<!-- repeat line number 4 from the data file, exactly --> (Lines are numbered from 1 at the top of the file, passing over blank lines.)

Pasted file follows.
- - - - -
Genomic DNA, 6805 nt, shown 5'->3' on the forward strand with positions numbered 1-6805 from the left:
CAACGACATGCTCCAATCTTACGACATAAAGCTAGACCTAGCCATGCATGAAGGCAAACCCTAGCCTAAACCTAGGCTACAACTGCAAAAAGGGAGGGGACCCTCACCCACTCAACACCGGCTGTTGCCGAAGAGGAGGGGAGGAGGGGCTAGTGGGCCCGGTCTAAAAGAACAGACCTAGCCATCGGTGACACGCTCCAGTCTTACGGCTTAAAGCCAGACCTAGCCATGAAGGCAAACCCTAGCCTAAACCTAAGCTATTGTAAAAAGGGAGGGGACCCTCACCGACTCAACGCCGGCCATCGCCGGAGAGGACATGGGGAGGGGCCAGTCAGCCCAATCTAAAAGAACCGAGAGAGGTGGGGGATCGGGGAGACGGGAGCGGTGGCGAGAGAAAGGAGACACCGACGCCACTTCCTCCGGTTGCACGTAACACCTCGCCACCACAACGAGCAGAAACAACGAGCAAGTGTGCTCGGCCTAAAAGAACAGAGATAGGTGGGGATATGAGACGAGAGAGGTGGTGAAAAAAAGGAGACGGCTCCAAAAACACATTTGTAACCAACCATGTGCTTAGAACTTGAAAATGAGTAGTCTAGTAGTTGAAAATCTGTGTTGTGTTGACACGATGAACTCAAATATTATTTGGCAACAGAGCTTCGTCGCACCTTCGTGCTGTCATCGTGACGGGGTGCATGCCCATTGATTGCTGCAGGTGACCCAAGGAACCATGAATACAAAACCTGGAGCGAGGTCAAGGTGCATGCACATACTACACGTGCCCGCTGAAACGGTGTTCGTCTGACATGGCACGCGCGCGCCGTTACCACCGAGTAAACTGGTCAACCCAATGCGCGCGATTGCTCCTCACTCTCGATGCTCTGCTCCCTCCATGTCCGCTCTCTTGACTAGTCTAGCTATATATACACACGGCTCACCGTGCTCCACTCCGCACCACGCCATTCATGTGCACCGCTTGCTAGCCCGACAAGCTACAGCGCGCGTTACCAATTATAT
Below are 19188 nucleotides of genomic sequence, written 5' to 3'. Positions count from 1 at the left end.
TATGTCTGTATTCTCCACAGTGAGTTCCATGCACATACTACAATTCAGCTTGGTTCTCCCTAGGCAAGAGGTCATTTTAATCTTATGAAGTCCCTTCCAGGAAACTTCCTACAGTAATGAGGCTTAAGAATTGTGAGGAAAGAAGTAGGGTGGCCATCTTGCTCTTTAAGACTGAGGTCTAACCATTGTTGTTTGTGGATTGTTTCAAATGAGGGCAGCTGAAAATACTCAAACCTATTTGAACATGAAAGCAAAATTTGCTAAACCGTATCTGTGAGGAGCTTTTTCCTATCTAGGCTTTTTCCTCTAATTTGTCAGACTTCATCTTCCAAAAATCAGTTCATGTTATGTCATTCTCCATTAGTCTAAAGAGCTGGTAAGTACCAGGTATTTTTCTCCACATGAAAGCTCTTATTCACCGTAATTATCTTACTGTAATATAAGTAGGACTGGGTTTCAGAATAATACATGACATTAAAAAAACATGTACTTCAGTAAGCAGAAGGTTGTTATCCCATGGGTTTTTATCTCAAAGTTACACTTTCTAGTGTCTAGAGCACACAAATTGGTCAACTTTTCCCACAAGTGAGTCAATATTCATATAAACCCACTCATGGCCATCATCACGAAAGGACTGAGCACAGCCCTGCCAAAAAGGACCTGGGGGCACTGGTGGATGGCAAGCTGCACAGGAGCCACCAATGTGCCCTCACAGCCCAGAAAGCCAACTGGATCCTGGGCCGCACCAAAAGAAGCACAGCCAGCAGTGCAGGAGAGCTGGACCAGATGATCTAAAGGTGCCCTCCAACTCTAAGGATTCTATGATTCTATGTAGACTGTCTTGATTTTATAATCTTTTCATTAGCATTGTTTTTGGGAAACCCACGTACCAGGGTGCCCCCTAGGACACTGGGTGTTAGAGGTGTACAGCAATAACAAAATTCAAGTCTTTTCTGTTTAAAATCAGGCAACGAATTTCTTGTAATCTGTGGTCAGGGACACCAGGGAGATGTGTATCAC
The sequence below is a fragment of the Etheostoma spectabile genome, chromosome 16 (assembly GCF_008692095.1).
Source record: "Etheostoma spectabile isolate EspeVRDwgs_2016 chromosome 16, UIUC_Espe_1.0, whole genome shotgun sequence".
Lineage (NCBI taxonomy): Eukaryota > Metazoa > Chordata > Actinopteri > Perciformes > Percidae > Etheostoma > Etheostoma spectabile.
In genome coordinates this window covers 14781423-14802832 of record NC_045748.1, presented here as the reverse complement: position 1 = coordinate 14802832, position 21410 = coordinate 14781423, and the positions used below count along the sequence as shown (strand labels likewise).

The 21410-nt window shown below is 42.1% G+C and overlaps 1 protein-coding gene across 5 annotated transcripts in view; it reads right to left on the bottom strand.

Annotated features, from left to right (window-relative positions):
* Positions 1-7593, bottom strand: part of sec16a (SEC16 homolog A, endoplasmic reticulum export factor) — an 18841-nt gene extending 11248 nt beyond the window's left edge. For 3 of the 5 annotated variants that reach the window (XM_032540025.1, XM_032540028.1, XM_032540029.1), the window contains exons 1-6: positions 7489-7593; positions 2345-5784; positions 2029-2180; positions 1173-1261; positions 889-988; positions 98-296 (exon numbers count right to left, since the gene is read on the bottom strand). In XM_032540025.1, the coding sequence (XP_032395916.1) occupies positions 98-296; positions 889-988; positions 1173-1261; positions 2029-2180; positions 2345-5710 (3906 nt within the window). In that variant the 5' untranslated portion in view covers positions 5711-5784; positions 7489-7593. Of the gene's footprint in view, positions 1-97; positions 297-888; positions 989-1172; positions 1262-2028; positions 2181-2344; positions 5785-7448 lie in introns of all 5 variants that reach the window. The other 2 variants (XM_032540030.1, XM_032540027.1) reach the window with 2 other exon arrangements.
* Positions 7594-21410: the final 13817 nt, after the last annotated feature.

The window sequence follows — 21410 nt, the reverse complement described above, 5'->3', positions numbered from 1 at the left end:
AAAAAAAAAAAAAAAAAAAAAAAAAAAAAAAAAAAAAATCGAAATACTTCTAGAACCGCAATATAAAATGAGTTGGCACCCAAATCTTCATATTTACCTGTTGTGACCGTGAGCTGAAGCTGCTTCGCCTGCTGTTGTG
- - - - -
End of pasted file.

TATGTCTGTATTCTCCACAGTGAGTTCCATGCACATACTACAATTCAGCTTGGTTCTCCCTAGGCAAGAGGTCATTTTAATCTTATGAAGTCCCTTCCAGGAAACTTCCTACAGTAATGAGGCTTAAGAATTGTGAGGAAAGAAGTAGGGTGGCCATCTTGCTCTTTAAGACTGAGGTCTAACCATTGTTGTTTGTGGATTGTTTCAAATGAGGGCAGCTGAAAATACTCAAACCTATTTGAACATGAAAGCAAAATTTGCTAAACCGTATCTGTGAGGAGCTTTTTCCTATCTAGGCTTTTTCCTCTAATTTGTCAGACTTCATCTTCCAAAAATCAGTTCATGTTATGTCATTCTCCATTAGTCTAAAGAGCTGGTAAGTACCAGGTATTTTTCTCCACATGAAAGCTCTTATTCACCGTAATTATCTTACTGTAATATAAGTAGGACTGGGTTTCAGAATAATACATGACATTAAAAAAACATGTACTTCAGTAAGCAGAAGGTTGTTATCCCATGGGTTTTTATCTCAAAGTTACACTTTCTAGTGTCTAGAGCACACAAATTGGTCAACTTTTCCCACAAGTGAGTCAATATTCATATAAACCCACTCATGGCCATCATCACGAAAGGACTGAGCACAGCCCTGCCAAAAAGGACCTGGGGGCACTGGTGGATGGCAAGCTGCACAGGAGCCACCAATGTGCCCTCACAGCCCAGAAAGCCAACTGGATCCTGGGCCGCACCAAAAGAAGCACAGCCAGCAGTGCAGGAGAGCTGGACCAGATGATCTAAAGGTGCCCTCCAACTCTAAGGATTCTATGATTCTATGTAGACTGTCTTGATTTTATAATCTTTTCATTAGCATTGTTTTTGGGAAACCCACGTACCAGGGTGCCCCCTAGGACACTGGGTGTTAGAGGTGTACAGCAATAACAAAATTCAAGTCTTTTCTGTTTAAAATCAGGCAACGAATTTCTTGTAATCTGTGGTCAGGGACACCAGGGAGATGTGTATCAC